The Big Social Experiment

photo: cafe le cervoisier

The café Le Cervoisier on the Boulevard de la Villette.

Stabs At Big Photos

by Ric Erickson

Paris:- Monday, 31. January 2000:- The city has not gotten over its winter 'grey.' While I was, and you were, away from the window, Paris had a cold snap and it was pretty chilly outside for a few days last week.

Temperatures have jumped from minus to plus in the last couple of days, and last night the TV-weather lady was even saying conditions are 'nearly springlike' - in southern France.

Wherever it is, it is welcome and I hope it is a long-term trend. If Paris is lucky, it will get a high and some clear weather in mid-February, which will light up the whole city and fill up the outside terraces.

These have not been empty, even in the coldest weather. Most open terraces have some form of heat. I have been amazed to see people sitting outside and huddling over cafés in near-zero temperatures. I imagine they have built-in solar systems or are penguins on holiday.

In general, Paris is quiet and the only activity consists of trying to catch-up on the winter sales, which are two weeks old and have another four weeks to go.

In particular, Paris is experiencing a frenzy of labor turmoil plus about a half-dozen of other assortedphoto: bouquinistes, pont neuf turmoils. Tomorrow, the 35-hour work week law goes into effect and this is the day that has been chosen for a semi-general public transport strike - in Paris and throughout France.

Bouquinistes and Pont-Neuf, in winter light.

The long-distance truckers started their blockades last night and this morning's radio-news said they had barricades set up all over the place. Their 'action' has been initially planned to last 48 hours; but, who knows?

The 35-hour work week law is a major piece of social legislation. It will be a lot easier to grasp when it has become history. Right now it is terribly confusing. It is going to change when and how people work in fundamental ways, so it is going to be bumpy for a while.

Getting details of it in daily installments is like the trees in front of your face hiding the forest behind. It has upset a lot of people, becausephoto: auxerrois it makes the future unclear. No one can tell at this point whether it will be an improvement on the past and present.

But the big ship of it has been given its name; its had the ritual Champagne bottle crashed against its side, and it is sliding down the rails towards the water.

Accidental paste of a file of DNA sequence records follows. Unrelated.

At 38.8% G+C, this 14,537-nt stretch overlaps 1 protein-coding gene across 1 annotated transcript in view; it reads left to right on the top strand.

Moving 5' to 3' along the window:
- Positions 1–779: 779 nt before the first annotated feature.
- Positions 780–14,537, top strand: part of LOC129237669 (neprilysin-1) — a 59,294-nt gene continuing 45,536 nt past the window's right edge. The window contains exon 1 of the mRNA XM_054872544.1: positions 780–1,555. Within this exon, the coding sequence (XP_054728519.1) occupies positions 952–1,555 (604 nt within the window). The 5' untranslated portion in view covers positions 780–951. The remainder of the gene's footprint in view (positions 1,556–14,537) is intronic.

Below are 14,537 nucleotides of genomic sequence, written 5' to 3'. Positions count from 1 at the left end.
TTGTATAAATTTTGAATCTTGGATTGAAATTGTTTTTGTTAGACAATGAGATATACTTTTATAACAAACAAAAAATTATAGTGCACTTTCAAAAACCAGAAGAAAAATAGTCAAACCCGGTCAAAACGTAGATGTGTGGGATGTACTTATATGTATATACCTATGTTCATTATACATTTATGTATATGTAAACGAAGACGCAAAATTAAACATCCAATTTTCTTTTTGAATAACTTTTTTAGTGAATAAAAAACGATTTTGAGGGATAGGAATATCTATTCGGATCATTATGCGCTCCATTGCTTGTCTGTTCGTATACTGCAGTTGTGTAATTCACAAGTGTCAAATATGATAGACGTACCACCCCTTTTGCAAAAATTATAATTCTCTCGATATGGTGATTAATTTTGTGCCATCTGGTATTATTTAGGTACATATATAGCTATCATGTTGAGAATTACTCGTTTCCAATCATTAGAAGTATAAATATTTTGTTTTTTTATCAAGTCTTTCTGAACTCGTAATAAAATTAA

There doesn't seem to be much question about whether it will float - but will it be a good sailor? Will it list, will it wallow?

The romanesque belfry tower of Saint-Germain l'Auxerrois church.

Most likely it will do both until it gets trimmed and gets its engines synchronized. If France's new nuclear aircraft carrier is an example, getting the new law up to stable cruising speed is going to take a lot of fiddling over a fair amount of time.

While this is going on, Paris and France will appear to be normal to outside eyes. Strikes, demonstrations and protests look pretty much the same if you aren't directly involved in them. Since these are a fairly common part of French life, more of them won't seem too strange.

While residents in France will get throughphoto: hotel du nord this 'experimental time' as best we can, you may be inconvenienced. Like residents, if you know France a bit, some random inconvenience should come as no surprise.

One thing is certain, once a ship slides down the ways, it doesn't go back up them. Like a trip to the dentist, it's only over when it's over.

As pretty as a post-card, the movie-famous Hotel du Nord.

So then, if you are standing outside your hotel with your bags and are wondering how long it will take to walk to the airport, just try to remember that you have been visiting a grand social experiment.

You may have been witnessing the beginning of a social change that will eventually reach your hometown. If you do not care for being involved in 'history' and all of this is merely annoying, please remember that not all of us like it either.

We will just live through it because it is happening wher we live.


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